Why ignoring sustainment and regional center operations is a mistake

The two ignored topics hold immense significance for EB-5 stakeholders and investors, especially given the fact that the RIA was enacted over one year ago.

USCIS policy on the investment-sustainment period impacts post-RIA investors from China, India, and Vietnam. The RIA suggests that the sustainment period only lasts two years from the time of investment and is decoupled from conditional permanent residency. 

This is of vital significance as it seems to decouple sustainment from conditional permanent residency and allows most investors to avoid the onerous burden of redeployment. However, while the RIA references this new policy it does not fully clarify the details: the question remains of when the two-year investment period actually starts.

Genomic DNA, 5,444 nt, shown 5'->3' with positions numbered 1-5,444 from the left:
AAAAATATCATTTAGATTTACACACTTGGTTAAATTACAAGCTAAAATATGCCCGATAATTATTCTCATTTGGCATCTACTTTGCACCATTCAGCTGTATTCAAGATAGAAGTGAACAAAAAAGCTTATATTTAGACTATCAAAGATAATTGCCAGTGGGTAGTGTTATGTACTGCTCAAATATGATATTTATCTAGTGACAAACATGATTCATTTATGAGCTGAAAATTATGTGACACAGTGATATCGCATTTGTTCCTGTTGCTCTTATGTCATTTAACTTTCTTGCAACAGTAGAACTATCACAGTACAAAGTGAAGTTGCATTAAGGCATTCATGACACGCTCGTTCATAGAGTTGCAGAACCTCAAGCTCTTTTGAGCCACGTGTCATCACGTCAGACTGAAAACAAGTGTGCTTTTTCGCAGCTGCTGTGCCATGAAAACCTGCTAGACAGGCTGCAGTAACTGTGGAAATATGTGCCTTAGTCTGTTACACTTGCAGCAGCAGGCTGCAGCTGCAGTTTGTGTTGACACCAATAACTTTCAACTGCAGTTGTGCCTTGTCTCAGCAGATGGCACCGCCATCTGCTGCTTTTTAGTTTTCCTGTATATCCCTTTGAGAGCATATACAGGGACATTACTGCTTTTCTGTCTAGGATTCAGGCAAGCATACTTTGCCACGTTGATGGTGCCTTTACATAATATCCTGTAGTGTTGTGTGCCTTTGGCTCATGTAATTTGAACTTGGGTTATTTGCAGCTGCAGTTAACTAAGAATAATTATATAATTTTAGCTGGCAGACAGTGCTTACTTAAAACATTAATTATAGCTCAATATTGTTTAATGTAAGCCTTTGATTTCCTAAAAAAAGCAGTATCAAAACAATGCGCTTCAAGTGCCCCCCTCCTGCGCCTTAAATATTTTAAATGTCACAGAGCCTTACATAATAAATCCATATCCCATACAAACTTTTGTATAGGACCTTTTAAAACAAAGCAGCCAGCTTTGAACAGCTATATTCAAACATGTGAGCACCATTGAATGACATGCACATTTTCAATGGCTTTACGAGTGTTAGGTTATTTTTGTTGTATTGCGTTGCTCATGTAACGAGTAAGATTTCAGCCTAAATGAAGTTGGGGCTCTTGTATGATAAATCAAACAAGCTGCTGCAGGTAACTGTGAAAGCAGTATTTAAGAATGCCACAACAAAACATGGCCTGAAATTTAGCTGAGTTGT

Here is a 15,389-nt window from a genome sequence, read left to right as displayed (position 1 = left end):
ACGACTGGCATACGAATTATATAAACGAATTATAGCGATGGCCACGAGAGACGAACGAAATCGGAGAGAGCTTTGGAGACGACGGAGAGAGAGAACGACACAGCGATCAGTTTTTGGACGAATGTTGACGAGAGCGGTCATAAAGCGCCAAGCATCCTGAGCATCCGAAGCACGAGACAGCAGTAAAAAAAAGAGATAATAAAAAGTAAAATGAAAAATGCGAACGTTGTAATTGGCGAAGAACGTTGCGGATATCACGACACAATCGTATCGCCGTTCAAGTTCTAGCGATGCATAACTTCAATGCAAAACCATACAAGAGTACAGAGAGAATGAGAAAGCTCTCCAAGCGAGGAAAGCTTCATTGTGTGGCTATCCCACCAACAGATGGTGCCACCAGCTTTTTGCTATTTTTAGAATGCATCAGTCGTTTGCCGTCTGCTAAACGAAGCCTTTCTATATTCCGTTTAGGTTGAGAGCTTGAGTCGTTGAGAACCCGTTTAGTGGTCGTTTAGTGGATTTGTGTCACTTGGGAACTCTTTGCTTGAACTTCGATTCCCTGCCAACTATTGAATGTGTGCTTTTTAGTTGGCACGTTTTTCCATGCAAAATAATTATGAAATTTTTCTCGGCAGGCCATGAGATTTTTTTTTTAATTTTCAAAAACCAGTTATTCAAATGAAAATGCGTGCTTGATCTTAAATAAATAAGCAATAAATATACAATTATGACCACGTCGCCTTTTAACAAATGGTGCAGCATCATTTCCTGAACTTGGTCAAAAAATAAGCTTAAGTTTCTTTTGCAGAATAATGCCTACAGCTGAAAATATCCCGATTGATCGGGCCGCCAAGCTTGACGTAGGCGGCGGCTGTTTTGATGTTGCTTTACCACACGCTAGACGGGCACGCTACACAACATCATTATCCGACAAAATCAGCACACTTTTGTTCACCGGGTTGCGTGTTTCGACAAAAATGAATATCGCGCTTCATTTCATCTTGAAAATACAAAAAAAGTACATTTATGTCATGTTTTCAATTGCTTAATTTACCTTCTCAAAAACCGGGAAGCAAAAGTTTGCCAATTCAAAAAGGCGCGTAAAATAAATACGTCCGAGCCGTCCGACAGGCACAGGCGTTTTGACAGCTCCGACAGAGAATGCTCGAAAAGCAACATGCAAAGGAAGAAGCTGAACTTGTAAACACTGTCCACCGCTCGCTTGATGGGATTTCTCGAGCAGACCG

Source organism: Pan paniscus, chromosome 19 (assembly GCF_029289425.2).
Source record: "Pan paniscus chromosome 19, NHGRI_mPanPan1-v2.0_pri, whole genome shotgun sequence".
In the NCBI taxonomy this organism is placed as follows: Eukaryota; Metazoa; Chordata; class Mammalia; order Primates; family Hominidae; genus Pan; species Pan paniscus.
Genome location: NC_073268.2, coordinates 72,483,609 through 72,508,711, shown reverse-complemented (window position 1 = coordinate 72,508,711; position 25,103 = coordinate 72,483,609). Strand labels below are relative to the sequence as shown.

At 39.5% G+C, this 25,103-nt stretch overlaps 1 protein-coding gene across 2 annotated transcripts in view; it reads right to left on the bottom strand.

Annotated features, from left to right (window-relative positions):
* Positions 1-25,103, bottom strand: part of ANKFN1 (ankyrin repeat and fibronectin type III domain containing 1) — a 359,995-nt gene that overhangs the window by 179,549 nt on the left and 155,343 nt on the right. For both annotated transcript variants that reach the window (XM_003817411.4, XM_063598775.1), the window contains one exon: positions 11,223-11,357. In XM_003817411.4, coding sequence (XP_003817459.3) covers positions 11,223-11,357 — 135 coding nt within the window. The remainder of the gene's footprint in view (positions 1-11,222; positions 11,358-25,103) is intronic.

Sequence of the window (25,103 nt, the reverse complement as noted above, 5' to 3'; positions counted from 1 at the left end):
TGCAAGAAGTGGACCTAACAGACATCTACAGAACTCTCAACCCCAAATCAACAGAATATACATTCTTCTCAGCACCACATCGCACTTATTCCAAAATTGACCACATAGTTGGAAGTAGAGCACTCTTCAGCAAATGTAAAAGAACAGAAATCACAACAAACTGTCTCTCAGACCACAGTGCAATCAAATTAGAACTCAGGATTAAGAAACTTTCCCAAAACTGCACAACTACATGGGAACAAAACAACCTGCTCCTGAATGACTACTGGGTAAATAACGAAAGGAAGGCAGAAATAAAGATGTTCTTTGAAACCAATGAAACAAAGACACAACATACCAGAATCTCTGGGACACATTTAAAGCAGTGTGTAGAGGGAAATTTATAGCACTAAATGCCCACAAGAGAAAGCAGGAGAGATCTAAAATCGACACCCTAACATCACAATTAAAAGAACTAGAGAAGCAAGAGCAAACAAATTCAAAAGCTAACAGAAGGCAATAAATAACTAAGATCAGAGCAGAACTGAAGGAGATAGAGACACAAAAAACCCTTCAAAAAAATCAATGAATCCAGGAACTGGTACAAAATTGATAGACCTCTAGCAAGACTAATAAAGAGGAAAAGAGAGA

If sustainment is not actually decoupled from conditional permanent residency, for investors from retrogressed countries, this could mean a wait of a decade or more (based on an investment in the non-reserved category; investors in reserved categories are “current” on the Visa Bulletin but in coming years may also see lineups for the set-asides).  

EB-5 business plan writer Suzanne Lazicki wonders if USCIS avoided the question of sustainment because of a fear that their answer could spur litigation. Regardless of whether this would be the case, and Lazicki thinks it's a possibility, the Immigration Service cannot stick its head in the sand and not offer clear policy on a matter with such onerous impact.